• Significance: These sesame seed and jaggery balls are a popular Makar Sankranti treat, symbolizing warmth and energy during the winter season.
  • Recipe: Sesame seeds are roasted and mixed with melted jaggery, then shaped into small balls.

Gajak:

  • Significance: Gajak, a dry sweet made from sesame seeds and jaggery, is enjoyed during the cold months to provide warmth and energy.
  • Recipe: Roasted sesame seeds are mixed with jaggery syrup, rolled out, and cut into pieces.
Makar Sankranti Foods

Himachal Pradesh: Churma and Babru

Churma:

  • Significance: This sweet dish made from coarsely ground wheat and jaggery is prepared during Makar Sankranti as part of festive offerings.
  • Recipe: Whole wheat dough is fried, then crushed and mixed with jaggery, ghee, and nuts.
Makar Sankranti Foods

Babru:

  • Significance: A traditional Himachali delicacy, Babru is a stuffed bread that is a special treat during Makar Sankranti.
  • Recipe: Dough made from wheat flour is stuffed with black gram paste and deep-fried until golden.
Makar Sankranti Foods

Uttarakhand: Til Ke Ladoo and Khichdi

Til Ke Ladoo:

  • Significance: Similar to other regions, these sesame seed and jaggery balls are a traditional treat during Makar Sankranti, symbolizing warmth.
  • Recipe: Sesame seeds are roasted and mixed with melted jaggery, then shaped into small balls.

Khichdi:

  • Significance: A simple yet wholesome dish made from rice and lentils, khichdi is prepared and enjoyed during the festival.
  • Recipe: Rice and moong dal are cooked together with spices, sometimes with the addition of vegetables.

Bihar: Dahi Chura and Tilkut

Dahi Chura:

  • Significance: Flattened rice with curd and jaggery is a traditional dish in Bihar for Makar Sankranti, signifying simplicity and nourishment.
  • Recipe: Flattened rice is soaked and mixed with curd, jaggery, and sometimes fruits.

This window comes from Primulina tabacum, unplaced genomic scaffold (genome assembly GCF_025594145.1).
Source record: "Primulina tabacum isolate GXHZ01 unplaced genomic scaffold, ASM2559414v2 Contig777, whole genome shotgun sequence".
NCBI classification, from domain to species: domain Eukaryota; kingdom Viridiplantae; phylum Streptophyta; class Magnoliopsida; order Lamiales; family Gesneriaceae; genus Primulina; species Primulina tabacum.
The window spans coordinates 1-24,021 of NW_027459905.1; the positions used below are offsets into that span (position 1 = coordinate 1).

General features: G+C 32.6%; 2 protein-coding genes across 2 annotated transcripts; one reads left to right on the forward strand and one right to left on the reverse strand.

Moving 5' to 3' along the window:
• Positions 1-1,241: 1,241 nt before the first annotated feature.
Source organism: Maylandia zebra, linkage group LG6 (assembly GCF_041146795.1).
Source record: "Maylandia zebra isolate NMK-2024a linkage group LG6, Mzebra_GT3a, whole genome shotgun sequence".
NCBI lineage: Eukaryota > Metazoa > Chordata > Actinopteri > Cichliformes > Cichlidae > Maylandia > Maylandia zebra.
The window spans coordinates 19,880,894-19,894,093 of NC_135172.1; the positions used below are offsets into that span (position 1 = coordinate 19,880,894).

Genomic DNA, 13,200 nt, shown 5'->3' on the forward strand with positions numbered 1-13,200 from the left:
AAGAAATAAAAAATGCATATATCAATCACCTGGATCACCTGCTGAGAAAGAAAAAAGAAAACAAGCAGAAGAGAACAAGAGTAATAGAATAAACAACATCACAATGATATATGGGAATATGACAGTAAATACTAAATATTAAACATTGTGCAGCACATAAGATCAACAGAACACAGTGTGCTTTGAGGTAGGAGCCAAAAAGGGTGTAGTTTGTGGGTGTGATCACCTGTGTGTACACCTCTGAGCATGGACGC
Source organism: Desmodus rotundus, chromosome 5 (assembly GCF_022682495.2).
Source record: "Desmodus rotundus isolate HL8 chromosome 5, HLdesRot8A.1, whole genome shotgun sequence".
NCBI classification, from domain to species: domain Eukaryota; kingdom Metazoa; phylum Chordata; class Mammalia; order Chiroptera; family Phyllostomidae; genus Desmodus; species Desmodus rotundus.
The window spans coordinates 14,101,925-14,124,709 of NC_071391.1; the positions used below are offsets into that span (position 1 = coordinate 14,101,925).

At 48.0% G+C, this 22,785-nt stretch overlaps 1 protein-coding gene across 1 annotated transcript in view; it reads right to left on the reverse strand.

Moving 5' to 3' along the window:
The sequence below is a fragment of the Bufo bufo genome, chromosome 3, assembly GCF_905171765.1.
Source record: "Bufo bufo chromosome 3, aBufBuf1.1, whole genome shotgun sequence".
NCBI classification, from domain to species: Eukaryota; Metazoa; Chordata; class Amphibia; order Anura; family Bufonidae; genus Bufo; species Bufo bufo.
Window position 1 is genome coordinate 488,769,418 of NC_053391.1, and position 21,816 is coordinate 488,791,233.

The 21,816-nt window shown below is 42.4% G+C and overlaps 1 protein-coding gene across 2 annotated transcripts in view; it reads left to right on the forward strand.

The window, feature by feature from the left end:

Makar Sankranti Foods

Tilkut:

  • Significance: These sesame and jaggery sweets are a special treat for Makar Sankranti, enjoyed for their energy-boosting properties.
  • Recipe: Sesame seeds are ground and mixed with jaggery syrup, then shaped into small discs or balls.

Kerala: Sharkara Varatti and Avial

Sharkara Varatti:

  • Significance: This jaggery-coated banana chips dish is a sweet and crunchy treat enjoyed during the festival.
  • Recipe: Banana slices are fried and then coated in a jaggery syrup spiced with cumin and ginger.
Makar Sankranti Foods

Avial:

  • Significance: A mixed vegetable curry cooked with coconut and yogurt, Avial is a traditional dish symbolizing the abundance of the harvest.
  • Recipe: Seasonal vegetables are cooked with grated coconut, yogurt, and spices.

Telangana: Sajja Rotte and Ariselu

Sajja Rotte:

  • Significance: A traditional millet flatbread, Sajja Rotte foods is prepared during Makar Sankranti to celebrate the harvest of millets.
  • Recipe: Millet flour is mixed with jaggery and water, shaped into flatbreads, and cooked on a griddle.
Makar Sankranti Foods

Ariselu:

  • Significance: This sweet dish made from rice flour and jaggery is a festive treat that signifies the harvest and prosperity.
  • Recipe: Rice flour dough is mixed with jaggery syrup, shaped into discs, and deep-fried.

Madhya Pradesh: Tilgul and Gajak

Tilgul:

  • Significance: Similar to Maharashtra, these sesame seed and jaggery balls are exchanged to promote friendship and harmony.
  • Recipe: Sesame seeds are roasted and mixed with melted jaggery, then shaped into small balls.
Makar Sankranti Foods

Gajak:

  • Significance: A traditional sweet made from sesame seeds and jaggery, Gajak is enjoyed for its crunchy texture and energy-boosting properties.